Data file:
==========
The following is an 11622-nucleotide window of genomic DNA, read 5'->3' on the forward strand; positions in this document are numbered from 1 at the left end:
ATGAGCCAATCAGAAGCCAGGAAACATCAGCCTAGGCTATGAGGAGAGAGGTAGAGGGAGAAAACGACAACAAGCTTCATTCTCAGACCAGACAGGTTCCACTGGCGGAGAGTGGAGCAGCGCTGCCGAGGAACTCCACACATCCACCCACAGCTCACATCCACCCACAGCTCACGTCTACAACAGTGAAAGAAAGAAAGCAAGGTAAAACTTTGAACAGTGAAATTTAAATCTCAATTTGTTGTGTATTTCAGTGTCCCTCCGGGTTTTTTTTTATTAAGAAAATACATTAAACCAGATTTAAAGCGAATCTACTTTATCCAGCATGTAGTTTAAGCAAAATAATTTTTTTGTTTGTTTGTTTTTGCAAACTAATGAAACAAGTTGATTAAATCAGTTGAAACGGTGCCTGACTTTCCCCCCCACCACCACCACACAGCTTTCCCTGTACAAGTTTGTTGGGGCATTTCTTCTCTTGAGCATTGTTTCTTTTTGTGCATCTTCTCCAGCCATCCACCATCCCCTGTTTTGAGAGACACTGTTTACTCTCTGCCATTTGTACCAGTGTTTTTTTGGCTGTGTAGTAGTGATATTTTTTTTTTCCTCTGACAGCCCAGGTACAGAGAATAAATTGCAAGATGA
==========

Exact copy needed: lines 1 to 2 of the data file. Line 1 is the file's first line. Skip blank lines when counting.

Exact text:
The following is an 11622-nucleotide window of genomic DNA, read 5'->3' on the forward strand; positions in this document are numbered from 1 at the left end:
ATGAGCCAATCAGAAGCCAGGAAACATCAGCCTAGGCTATGAGGAGAGAGGTAGAGGGAGAAAACGACAACAAGCTTCATTCTCAGACCAGACAGGTTCCACTGGCGGAGAGTGGAGCAGCGCTGCCGAGGAACTCCACACATCCACCCACAGCTCACATCCACCCACAGCTCACGTCTACAACAGTGAAAGAAAGAAAGCAAGGTAAAACTTTGAACAGTGAAATTTAAATCTCAATTTGTTGTGTATTTCAGTGTCCCTCCGGGTTTTTTTTTATTAAGAAAATACATTAAACCAGATTTAAAGCGAATCTACTTTATCCAGCATGTAGTTTAAGCAAAATAATTTTTTTGTTTGTTTGTTTTTGCAAACTAATGAAACAAGTTGATTAAATCAGTTGAAACGGTGCCTGACTTTCCCCCCCACCACCACCACACAGCTTTCCCTGTACAAGTTTGTTGGGGCATTTCTTCTCTTGAGCATTGTTTCTTTTTGTGCATCTTCTCCAGCCATCCACCATCCCCTGTTTTGAGAGACACTGTTTACTCTCTGCCATTTGTACCAGTGTTTTTTTGGCTGTGTAGTAGTGATATTTTTTTTTTCCTCTGACAGCCCAGGTACAGAGAATAAATTGCAAGATGA